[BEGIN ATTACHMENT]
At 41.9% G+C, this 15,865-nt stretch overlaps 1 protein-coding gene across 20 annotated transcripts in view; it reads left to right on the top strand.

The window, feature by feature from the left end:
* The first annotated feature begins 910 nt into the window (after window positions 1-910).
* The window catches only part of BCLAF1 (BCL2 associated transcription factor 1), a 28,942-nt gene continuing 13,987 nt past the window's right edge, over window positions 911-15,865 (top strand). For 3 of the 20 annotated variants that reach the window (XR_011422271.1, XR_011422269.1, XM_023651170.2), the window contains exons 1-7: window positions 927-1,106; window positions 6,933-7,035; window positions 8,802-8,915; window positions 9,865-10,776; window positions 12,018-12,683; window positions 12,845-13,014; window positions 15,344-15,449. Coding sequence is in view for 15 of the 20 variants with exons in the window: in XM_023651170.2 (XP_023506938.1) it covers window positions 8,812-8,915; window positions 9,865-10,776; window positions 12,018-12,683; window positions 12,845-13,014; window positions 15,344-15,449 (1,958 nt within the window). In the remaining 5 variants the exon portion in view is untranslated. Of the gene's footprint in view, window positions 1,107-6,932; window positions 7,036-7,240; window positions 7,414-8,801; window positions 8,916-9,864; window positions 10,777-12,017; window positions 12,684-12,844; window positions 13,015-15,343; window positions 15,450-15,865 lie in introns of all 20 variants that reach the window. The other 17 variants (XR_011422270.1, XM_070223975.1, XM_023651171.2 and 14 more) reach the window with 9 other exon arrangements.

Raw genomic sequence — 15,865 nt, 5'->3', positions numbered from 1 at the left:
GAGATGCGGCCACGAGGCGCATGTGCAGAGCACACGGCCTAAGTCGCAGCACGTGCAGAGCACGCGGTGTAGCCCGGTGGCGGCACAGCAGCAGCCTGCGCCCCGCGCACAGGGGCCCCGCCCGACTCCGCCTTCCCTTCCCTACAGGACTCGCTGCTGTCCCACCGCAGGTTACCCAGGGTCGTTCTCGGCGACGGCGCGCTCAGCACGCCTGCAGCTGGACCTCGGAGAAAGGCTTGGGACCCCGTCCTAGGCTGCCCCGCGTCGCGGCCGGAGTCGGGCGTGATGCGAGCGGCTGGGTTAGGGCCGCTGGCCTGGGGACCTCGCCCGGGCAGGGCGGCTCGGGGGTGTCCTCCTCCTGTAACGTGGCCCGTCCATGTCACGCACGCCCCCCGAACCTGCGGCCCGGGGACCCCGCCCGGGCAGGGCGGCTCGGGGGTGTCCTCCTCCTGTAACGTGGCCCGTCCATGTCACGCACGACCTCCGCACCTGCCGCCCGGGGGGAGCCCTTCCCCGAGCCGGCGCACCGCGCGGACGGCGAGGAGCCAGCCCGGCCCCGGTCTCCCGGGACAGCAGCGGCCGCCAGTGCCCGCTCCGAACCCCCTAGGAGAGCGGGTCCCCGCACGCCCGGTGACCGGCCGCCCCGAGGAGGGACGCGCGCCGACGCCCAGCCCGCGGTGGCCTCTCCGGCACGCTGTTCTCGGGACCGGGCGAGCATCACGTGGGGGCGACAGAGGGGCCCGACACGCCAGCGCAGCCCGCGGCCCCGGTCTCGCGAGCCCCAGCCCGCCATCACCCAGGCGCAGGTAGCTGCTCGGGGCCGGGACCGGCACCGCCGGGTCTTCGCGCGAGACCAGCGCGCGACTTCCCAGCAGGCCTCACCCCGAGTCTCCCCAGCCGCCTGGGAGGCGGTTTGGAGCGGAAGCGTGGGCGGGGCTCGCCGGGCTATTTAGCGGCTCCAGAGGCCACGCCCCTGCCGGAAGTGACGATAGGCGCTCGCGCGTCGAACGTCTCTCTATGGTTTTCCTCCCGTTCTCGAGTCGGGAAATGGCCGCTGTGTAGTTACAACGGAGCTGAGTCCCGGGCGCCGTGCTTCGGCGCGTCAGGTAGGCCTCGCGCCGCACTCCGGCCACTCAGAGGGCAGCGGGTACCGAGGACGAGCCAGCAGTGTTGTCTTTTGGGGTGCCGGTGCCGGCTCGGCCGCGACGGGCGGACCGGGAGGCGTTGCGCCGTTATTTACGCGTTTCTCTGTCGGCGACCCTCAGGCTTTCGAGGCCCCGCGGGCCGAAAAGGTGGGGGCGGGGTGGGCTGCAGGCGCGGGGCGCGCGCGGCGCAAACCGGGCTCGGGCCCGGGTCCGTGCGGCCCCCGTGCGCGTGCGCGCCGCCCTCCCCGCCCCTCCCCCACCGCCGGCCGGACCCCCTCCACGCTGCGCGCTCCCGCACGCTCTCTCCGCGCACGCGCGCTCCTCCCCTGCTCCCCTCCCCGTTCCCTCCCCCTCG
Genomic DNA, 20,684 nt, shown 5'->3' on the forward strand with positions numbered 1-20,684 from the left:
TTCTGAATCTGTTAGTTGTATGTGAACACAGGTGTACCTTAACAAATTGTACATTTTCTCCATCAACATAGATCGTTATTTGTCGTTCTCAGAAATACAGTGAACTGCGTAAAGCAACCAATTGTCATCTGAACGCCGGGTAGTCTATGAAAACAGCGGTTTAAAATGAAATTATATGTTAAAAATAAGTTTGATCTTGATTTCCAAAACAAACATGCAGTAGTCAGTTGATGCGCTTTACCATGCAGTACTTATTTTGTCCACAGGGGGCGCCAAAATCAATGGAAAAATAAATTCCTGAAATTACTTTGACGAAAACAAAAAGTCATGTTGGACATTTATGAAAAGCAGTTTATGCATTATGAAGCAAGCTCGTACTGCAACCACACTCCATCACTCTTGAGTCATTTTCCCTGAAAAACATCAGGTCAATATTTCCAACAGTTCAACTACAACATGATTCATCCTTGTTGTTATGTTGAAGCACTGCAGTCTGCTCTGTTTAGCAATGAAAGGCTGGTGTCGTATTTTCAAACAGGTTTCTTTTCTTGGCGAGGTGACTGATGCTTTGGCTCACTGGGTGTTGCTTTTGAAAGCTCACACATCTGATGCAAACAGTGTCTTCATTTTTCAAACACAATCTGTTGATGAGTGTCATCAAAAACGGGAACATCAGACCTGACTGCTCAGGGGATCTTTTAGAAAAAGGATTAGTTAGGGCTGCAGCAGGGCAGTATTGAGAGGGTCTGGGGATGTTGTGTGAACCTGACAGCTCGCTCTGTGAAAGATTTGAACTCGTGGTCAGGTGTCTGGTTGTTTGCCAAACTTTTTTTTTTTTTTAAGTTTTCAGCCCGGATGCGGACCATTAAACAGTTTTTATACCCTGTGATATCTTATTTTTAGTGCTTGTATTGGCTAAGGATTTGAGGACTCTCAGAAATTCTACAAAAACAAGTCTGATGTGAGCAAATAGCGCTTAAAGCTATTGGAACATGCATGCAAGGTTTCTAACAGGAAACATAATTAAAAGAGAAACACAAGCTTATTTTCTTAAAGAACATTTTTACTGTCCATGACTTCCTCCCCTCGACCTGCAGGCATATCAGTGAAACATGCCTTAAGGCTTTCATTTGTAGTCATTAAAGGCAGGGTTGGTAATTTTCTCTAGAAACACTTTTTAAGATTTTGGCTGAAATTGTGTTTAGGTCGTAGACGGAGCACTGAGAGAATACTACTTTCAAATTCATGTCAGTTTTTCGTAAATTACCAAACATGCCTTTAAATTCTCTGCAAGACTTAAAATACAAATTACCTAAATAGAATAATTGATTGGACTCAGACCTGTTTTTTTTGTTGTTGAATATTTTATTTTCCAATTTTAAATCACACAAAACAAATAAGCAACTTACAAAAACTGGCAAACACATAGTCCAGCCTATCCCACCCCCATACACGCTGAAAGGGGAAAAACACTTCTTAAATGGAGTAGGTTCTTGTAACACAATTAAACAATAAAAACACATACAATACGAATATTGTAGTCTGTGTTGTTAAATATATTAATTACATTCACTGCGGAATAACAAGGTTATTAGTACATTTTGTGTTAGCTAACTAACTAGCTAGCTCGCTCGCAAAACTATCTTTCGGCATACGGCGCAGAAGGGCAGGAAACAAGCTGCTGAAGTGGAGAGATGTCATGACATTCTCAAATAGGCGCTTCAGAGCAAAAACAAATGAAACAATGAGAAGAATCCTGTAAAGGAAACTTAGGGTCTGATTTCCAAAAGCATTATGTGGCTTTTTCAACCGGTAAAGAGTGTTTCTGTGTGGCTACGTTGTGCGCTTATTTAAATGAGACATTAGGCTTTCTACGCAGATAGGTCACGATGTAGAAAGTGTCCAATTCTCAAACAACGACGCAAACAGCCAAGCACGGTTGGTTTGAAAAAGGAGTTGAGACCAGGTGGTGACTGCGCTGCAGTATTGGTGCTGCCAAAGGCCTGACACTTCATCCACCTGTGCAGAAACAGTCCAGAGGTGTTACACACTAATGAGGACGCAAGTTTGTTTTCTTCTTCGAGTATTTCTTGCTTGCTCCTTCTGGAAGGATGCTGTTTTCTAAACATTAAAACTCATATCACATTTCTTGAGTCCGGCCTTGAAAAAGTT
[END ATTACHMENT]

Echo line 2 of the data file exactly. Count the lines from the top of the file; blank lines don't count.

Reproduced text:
The window, feature by feature from the left end: